Natural Hazards

, Volume 61, Issue 1, pp 65–83 | Cite as

Geomorphic features extraction from high-resolution topography: landslide crowns and bank erosion

  • Paolo TarolliEmail author
  • Giulia Sofia
  • Giancarlo Dalla Fontana
Original Paper


In recent years, new remote-sensed technologies, such as airborne and terrestrial laser scanner, have improved the detail and the quality of topographic information, providing topographical high-resolution and high-quality data over larger areas better than other technologies. A new generation of high-resolution (≤3 m) digital terrain models (DTMs) is now available for different areas and is widely used by researchers, offering new opportunities for the scientific community. These data call for the development of a new generation of methodologies for an objective extraction of geomorphic features, such as channel heads, channel networks, bank geometry, debris-flow channel, debris-flow deposits, scree slope, landslide and erosion scars, etc. A high-resolution DTM is able to detect the divergence/convergence of areas related to unchannelized/channelized processes with better detail than a coarse DTM. In this work, we tested the performance of new methodologies for an objective extraction of geomorphic features related to shallow landsliding processes (landslide crowns), and bank erosion in a complex mountainous terrain. Giving a procedure that automatically recognizes these geomorphic features can offer a strategic tool to map natural hazard and to ease the planning and the assessment of alpine regions. The methodologies proposed are based on the detection of thresholds derived by the statistical analysis of variability of landform curvature. The study was conducted on an area located in the Eastern Italian Alps, where an accurate field survey on shallow landsliding, erosive channelized processes, and a high-quality set of both terrestrial and airborne laser scanner elevation data is available. The analysis was conducted using a high-resolution DTM and different smoothing factors for landform curvature calculation in order to test the most suitable scale of curvature calculation for the recognition of the selected features. The results revealed that (1) curvature calculation is strongly scale-dependent, and an appropriate scale for derivation of the local geometry has to be selected according to the scale of the features to be detected; (2) such approach is useful to automatically detect and highlight the location of shallow slope failures and bank erosion, and it can assist the interpreter/operator to correctly recognize and delineate such phenomena. These results highlight opportunities but also challenges in fully automated methodologies for geomorphic feature extraction and recognition.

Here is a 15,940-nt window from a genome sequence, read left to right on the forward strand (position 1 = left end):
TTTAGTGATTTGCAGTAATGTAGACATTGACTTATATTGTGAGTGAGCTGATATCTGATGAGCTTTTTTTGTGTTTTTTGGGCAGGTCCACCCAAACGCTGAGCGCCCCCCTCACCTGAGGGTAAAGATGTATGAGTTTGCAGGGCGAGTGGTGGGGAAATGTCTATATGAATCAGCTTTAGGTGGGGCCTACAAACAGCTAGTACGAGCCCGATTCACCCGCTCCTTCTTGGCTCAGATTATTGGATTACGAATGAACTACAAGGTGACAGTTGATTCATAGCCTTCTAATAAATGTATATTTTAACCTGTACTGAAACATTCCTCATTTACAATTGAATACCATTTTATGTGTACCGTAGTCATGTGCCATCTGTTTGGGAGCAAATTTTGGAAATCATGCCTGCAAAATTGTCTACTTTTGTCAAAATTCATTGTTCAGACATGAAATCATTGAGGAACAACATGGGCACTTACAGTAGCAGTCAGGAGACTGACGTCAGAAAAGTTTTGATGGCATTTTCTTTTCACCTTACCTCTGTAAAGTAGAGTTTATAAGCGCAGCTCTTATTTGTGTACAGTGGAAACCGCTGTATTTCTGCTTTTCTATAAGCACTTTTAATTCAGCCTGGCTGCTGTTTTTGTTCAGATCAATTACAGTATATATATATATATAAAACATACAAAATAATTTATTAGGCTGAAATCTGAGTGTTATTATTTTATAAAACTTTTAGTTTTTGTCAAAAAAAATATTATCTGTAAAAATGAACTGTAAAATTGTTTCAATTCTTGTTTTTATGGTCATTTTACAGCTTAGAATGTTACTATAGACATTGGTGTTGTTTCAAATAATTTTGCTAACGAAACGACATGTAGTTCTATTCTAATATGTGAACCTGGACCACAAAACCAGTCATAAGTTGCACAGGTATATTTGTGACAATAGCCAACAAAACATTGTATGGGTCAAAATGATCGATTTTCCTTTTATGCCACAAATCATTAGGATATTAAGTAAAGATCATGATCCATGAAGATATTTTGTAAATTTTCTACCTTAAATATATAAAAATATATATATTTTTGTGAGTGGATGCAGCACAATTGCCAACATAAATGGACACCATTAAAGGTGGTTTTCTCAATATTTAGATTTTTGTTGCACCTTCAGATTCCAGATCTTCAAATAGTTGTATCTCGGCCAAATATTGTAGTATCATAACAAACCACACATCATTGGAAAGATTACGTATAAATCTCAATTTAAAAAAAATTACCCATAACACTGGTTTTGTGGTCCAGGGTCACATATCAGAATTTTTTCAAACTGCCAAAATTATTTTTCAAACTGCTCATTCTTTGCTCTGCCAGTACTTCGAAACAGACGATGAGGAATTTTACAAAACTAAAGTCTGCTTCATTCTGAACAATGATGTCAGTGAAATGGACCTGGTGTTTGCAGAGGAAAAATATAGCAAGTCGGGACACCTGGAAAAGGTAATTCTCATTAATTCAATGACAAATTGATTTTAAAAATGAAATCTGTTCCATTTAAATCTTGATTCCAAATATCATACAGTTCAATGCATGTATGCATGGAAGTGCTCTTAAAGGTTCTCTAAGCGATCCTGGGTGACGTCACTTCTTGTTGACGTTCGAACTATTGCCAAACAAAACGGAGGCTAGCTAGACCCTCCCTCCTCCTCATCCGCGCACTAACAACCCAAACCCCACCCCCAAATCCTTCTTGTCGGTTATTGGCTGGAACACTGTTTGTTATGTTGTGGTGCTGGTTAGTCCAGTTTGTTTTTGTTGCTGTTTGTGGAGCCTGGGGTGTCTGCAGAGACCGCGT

DTM High-resolution topography Landslide crowns Bank erosion Landform curvature Feature extraction 



This study was partly funded by the Italian Ministry of University and Research—GRANT PRIN 2005 “National network of experimental basins for monitoring and modelling of hydrogeological hazard”. Analysis resources were provided by the Interdepartmental Research Center for Cartography, Photogrammetry, Remote Sensing and GIS, at the University of Padova—CIRGEO. The authors are grateful to Ian S. Evans for his helpful advices and constructive discussion. We thank the Guest Editors and two anonymous reviewers for their insightful comments which improved our work.


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Copyright information

© Springer Science+Business Media B.V. 2010

Authors and Affiliations

  • Paolo Tarolli
    • 1
    • 2
    Email author
  • Giulia Sofia
    • 1
  • Giancarlo Dalla Fontana
    • 1
  1. 1.Department of Land and Agroforest EnvironmentsUniversity of PadovaLegnaroItaly
  2. 2.Institute of Inland WatersHellenic Center for Marine ResearchAnavyssosGreece

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